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When Mary (Amy Seimetz) returns to work after her maternity leave, Paul (Thomas J. Madden) is in charge of their "spirited" baby, Pearl, as he struggles to write a screenplay.  Mary misses Pearl terribly, but her benefits are the only security to family has.  As Paul's disinterest in his work grows, money becomes tighter and his attachment to Pearl intensifies - Mary is left out in the cold.  It all comes to a head one day when Paul's good nature gets the best of him and he quickly becomes the jerk he thought he'd never be.

Director’s Statement

“Your life is going to change!” warned each young parent my wife and I ran into before our daughter, Tessa, was born.  We knew it would, but we also didn’t know which parts of our life would change.  In the trying first months of Tessa’s life it was clear that our engagement with the outside world would be the first casualty.  The emotional attachment to Tessa informed our every thought.  Our work and social consciousness – the things that seemed so important just months prior - lost most of their meaning.  We were committed to creating a loving environment for Tessa, but we struggled to figure out how to also provide her with material comfort and security.  That’s where things get messy in today’s economy and in the life of a non-commercial artist.  My wife had a physical connection to our daughter and wanted nothing more than to stay home, but her job and benefits were our security.  I wanted nothing more than to work to provide for them both, but couldn’t find a decent job, nor could I find time and interest to create.  This is the central dilemma I wanted to explore in Be Good:  In this day of economic dog-eat-dog, how can you be a good parent while simultaneously having meaningful work and being charitable?  And every parent’s dilemma – you seemingly need ego and ambition to be successful in this world, but at what point do these things impede you from being a positive role model for your child?

As is the case with many of my films, the concepts of the film and the means of production became intertwined.  Since I was at home watching Tessa all day, I figured that I needed to be doing something that might advance my career.  So I drew up a detailed script outline, a schedule, a meager budget and locations that would allow us to make the film while not compromising my parental duties. Over the course of two separate weeks in June and July of 2011, we shot the film mostly in my apartment and in the picturesque Ravenswood Manor neighborhood of Chicago.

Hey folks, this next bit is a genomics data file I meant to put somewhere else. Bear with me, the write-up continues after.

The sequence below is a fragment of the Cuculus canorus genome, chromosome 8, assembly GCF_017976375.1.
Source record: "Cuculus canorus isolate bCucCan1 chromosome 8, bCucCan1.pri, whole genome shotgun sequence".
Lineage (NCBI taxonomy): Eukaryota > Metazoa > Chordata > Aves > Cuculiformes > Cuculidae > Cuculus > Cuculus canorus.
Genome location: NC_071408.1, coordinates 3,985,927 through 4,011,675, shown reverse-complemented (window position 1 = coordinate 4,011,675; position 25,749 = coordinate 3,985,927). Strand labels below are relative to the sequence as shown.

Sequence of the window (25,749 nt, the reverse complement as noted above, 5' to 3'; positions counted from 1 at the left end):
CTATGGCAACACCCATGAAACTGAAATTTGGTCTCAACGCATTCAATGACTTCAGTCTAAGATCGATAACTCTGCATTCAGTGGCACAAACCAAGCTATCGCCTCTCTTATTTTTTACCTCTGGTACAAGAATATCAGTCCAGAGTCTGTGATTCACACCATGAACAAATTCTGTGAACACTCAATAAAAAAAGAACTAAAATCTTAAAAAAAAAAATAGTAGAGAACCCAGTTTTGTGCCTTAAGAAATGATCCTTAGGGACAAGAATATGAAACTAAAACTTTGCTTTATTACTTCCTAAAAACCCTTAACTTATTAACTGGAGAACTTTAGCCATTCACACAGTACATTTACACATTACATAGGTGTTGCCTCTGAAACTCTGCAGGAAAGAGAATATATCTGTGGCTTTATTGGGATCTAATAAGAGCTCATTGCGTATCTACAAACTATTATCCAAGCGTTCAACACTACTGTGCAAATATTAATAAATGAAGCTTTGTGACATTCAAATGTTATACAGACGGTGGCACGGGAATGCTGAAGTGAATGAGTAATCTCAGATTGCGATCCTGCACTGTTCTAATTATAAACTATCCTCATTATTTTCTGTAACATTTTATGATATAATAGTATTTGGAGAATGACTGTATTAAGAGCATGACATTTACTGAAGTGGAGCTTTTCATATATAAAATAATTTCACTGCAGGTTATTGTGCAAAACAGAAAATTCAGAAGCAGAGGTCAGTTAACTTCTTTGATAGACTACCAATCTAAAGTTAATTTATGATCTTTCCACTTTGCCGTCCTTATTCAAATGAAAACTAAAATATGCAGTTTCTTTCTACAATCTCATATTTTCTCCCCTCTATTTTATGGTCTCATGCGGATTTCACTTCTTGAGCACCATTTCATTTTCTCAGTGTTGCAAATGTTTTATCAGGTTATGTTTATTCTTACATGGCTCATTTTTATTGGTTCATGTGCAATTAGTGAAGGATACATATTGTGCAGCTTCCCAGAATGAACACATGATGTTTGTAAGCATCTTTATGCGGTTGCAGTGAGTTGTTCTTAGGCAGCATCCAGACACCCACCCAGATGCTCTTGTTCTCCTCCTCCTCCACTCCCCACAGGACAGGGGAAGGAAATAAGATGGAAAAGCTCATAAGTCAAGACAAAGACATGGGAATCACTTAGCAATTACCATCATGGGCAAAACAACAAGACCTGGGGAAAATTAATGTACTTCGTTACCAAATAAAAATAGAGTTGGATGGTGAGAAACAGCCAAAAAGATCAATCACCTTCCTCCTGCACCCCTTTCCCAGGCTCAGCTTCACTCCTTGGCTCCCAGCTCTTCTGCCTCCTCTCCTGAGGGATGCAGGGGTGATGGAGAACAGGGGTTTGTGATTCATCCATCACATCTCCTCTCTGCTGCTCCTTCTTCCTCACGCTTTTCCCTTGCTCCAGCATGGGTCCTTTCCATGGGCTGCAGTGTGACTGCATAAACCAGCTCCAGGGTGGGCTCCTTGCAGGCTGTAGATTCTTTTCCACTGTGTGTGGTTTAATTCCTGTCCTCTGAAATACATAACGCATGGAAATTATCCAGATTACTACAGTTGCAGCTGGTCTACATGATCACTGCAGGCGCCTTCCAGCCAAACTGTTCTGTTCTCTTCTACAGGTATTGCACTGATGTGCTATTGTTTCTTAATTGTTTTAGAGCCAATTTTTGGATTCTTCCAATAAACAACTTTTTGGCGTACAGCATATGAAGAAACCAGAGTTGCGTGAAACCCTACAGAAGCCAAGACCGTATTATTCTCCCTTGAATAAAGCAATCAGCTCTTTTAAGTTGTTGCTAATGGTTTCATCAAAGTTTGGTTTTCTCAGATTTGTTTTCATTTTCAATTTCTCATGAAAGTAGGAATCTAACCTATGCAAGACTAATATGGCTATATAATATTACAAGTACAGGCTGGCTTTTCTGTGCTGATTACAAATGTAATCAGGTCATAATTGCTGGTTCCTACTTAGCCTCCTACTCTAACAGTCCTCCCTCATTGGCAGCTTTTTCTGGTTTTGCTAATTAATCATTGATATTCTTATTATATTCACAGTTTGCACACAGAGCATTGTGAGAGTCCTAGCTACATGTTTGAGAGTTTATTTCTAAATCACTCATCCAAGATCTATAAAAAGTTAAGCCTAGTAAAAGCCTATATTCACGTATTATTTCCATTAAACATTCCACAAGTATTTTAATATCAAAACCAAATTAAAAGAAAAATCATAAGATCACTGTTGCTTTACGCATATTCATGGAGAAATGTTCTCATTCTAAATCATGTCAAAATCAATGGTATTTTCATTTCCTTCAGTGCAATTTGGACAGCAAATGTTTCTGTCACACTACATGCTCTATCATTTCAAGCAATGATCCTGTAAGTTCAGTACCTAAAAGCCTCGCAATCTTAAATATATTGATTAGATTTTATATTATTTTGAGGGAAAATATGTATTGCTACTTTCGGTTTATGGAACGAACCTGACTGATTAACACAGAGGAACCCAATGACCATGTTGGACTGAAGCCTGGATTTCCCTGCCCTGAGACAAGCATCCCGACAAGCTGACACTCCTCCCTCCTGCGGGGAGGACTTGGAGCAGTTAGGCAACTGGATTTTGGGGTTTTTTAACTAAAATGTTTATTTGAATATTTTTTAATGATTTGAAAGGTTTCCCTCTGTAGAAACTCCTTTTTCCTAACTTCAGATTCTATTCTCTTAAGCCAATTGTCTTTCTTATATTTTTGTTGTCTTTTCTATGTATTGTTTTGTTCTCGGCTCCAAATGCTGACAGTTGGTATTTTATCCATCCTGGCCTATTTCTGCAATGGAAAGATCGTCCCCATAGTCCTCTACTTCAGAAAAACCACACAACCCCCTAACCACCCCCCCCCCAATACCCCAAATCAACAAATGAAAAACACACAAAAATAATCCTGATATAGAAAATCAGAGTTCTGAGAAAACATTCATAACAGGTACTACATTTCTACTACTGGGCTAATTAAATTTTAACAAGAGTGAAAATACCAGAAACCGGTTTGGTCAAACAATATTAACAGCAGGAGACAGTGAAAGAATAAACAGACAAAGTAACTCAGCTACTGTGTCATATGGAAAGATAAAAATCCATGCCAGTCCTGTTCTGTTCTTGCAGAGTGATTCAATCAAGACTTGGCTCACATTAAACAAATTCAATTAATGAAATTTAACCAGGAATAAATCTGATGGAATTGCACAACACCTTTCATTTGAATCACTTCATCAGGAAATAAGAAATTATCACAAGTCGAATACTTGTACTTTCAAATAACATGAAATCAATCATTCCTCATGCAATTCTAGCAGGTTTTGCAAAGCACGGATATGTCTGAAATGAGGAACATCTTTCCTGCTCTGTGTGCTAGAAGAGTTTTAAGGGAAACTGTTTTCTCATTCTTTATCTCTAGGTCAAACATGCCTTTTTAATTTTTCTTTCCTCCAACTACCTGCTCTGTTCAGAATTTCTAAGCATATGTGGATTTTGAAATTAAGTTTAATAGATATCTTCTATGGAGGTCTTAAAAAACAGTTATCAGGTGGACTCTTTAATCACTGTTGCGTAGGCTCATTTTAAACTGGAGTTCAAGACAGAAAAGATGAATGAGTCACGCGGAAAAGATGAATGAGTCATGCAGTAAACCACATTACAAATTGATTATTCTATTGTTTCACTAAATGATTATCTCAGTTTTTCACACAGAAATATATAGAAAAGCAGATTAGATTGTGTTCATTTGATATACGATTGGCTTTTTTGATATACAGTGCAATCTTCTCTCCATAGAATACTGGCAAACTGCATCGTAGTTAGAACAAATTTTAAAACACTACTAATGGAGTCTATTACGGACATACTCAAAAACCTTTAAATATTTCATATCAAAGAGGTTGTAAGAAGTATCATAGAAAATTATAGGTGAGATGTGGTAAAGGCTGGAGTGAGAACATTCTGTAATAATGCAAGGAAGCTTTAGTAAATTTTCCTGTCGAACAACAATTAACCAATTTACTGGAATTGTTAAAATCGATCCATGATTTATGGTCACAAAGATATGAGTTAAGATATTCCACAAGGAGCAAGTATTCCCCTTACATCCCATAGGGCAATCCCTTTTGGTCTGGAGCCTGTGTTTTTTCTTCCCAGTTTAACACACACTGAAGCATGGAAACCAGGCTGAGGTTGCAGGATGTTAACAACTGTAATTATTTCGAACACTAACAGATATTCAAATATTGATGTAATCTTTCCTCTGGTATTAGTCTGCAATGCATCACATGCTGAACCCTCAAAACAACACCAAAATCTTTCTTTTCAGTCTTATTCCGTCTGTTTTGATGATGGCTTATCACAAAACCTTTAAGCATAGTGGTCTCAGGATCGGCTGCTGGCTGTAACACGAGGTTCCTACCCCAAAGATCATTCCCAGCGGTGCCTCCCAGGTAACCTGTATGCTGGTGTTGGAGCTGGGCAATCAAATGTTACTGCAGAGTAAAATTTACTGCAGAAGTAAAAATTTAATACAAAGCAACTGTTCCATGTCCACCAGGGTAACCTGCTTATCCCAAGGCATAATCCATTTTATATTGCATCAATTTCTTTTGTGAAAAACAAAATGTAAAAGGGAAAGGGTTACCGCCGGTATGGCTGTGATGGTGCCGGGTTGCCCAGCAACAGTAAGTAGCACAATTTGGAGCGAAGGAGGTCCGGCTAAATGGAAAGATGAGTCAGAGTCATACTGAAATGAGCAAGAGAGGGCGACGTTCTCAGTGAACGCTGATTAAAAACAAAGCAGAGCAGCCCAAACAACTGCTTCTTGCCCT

Most of the production came together after a screening of Joe Swanberg’s Uncle Kent. Joe’s baby, Jude, and Tessa were born about a week apart at the same hospital, so there was no doubt Joe and Jude would be in the film.  Joe also connected me with Amy Seimetz – named among Indiewire’s “Top 25 Actors of 2011” - who generously agreed to work within our budget.  Joe also connected me with accomplished no-budget Chicago filmmaker Frank V. Ross, who recorded the sound, who then connected me with filmmaker and cinematographer, Mike Gibisser.  Finally, Thomas J. Madden, a professional actor, long-time friend and lead in my previous feature, LEFTY, enthusiastically agreed to play the part of Paul and help Produce the film.  Working with a baby, without a budget on a tight schedule complete with nap allowances was extremely difficult, but then again…so is parenting.

-Todd Looby, Writer / Director:  Be Good

This project is partially supported by a Community Arts Assistance Program grant from the City of Chicago Department of Cultural Affairs and Special Events and the Illinois Arts Council, a state agency.